RICHMOND, VA –-(Ammoland.com)- The FBI has delayed all National Instant Criminal Background Check System (NICS) audits of point of contact states for one year.
Point of contact states is where the federal firearms licensees (FFLs) contact a state organization such as the state police when the business sells a firearm. That organization will then contact the FBI through a computer interface to run the NICS check. The FBI audits point of contact states every three years.
A NICS audit is where the FBI checks to make sure the states follow federal law when adding prohibited people to the NICS indices. Gun Owners of America (GOA) has discovered the delay in the audits through an open records request to the Commonwealth of Virginia.
AmmoLand News in communication with the FBI found that the delay runs deeper than just Virginia.
A previous Freedom of Information Act (FOIA) request filed by GOA showed that the Old Dominion accidentally added 46,000 non-federally prohibited gun buyers to the NICS indices. Federal law prohibits anyone who has been involuntary committed to a mental institution or adjudicated as a mental defective from buying a gun. Virginia law bans anyone admitted to a mental institution from purchasing a firearm even if they commit themselves to treatment. Critics believe that the state law could prevent a gun owner from seeking help and is detrimental to safety.
The Virginia State Police entered every person into the NICS database with a PCA “J,” marking the potential gun buyer as federally prohibited. The 41,000 residents prohibited from buying a gun by state law should have been marked with a PCA “D.” The Virginia State Police software developers didn’t account for the difference in VA state law and federal law into consideration when coding the software.
It appears that the mistake wasn’t intentional by the developers. The correct requirements were not communicated to the developers by the state. The Virginia State Police provided the list of the 41,000 Americans incorrectly entered into the NICS indices to the FBI, which then removed their status of federally prohibited from owning a firearm. The state claims the error in the software has been corrected.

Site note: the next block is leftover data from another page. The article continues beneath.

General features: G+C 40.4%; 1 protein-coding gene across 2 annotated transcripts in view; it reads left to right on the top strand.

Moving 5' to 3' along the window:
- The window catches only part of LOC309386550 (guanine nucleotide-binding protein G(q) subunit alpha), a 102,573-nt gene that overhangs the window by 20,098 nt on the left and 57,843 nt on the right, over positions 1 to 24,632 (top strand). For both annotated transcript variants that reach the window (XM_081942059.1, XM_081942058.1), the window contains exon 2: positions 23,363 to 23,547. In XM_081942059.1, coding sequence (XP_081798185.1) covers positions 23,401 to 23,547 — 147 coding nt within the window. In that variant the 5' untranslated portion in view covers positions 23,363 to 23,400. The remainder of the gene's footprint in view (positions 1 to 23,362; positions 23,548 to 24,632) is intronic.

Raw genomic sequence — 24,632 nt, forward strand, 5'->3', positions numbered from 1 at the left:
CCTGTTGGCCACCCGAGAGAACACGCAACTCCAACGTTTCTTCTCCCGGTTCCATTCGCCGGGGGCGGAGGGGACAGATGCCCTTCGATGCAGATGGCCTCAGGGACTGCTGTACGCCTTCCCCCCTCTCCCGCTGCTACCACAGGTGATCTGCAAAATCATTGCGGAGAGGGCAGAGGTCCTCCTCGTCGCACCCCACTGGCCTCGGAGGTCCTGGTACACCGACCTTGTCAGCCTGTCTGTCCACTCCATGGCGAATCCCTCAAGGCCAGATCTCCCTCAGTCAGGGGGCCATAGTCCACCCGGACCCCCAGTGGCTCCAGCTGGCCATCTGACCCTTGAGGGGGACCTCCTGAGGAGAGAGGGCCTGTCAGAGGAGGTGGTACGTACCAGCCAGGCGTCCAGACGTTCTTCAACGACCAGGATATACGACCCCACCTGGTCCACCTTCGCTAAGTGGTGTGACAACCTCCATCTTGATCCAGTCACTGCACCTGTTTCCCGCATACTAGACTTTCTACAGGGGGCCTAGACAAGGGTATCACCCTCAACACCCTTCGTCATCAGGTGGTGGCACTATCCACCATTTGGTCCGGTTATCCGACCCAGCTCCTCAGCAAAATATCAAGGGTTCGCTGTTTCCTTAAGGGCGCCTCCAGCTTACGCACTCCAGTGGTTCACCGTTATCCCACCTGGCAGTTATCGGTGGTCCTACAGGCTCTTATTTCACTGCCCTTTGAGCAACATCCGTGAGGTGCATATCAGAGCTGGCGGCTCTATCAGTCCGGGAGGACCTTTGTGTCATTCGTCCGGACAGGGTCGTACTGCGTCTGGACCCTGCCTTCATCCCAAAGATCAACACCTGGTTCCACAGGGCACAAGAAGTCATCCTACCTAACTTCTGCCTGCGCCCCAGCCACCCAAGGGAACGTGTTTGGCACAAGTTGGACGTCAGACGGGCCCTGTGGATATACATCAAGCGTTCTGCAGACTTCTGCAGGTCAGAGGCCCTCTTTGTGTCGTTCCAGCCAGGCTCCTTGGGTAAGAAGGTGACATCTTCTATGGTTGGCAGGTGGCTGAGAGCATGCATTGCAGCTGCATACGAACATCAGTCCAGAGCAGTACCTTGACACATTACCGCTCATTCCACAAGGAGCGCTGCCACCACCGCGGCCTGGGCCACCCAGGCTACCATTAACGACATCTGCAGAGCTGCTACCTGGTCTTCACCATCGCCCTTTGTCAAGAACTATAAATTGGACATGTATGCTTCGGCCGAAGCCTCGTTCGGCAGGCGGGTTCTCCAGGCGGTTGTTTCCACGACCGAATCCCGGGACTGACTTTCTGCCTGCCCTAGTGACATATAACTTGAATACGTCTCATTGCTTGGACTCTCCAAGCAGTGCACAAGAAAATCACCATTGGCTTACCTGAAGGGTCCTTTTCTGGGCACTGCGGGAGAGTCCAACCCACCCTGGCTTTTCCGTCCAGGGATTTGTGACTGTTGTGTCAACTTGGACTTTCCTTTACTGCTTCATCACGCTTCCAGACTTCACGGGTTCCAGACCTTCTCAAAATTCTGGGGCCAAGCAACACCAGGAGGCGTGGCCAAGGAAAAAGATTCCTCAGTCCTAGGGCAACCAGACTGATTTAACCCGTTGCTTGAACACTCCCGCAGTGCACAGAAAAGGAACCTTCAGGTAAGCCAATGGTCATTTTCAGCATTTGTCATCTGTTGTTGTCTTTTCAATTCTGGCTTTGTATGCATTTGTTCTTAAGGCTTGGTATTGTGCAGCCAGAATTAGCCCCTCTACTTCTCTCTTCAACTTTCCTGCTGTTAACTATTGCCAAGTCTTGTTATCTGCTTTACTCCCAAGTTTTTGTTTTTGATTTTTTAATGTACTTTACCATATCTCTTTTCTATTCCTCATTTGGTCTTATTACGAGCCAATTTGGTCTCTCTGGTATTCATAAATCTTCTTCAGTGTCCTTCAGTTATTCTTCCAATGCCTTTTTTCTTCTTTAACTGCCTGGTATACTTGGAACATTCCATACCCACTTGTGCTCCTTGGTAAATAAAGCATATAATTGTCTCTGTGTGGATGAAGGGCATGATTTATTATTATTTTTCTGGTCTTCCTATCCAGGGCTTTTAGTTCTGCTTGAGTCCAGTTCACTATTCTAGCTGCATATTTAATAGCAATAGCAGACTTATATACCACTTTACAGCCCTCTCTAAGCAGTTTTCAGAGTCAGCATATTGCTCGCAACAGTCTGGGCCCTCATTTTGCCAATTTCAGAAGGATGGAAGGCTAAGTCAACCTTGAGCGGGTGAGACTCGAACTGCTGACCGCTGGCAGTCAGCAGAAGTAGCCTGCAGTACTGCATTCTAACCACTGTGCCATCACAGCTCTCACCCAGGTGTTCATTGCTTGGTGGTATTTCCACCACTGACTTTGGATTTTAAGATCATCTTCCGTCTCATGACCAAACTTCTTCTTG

The FBI audit of Virginia to verify that the correction has been properly completed last should have happened last year but wasn’t due to the COVID delay.
GOA hoped to verify that the problem in the software was actually fixed, and the NICS audit results would show the proof of an applied solution. A spokesperson for the FBI confirmed that COVID had delayed all NICS audits.
The notice reads “Pursuant to Virginia Code § 2.2-3704(B)(3), the requested records could not be found or do not exist in the Department’s investigative files. Please be advised, the Department did not have a 2021 NICS audit, it was delayed due to COVID. NICS has rescheduled our audit for October 2022.”
Gun rights advocates worry that other even less second-amendment-friendly states (IE: New Jersey) could be making the same mistake as Virginia. With the added delay due to COVID, it might be more than a year before those potential mistakes will come to light. The delay could also exacerbate any problems because the delays in the audits could mean thousands of Americans could be incorrectly added to the NICS indices that an FBI audit would have found.
These audits are essential to catching mistakes by point of contact states. GOA believes in the abolition of all background checks but believes if they do exist that the FBI has a duty to make sure Americans are not incorrectly added to the NICS indices.
About John Crump
John is a NRA instructor and a constitutional activist. John has written about firearms, interviewed people of all walks of life, and on the Constitution. John lives in Northern Virginia with his wife and sons and can be followed on Twitter at @crumpyss, or at www.crumpy.com.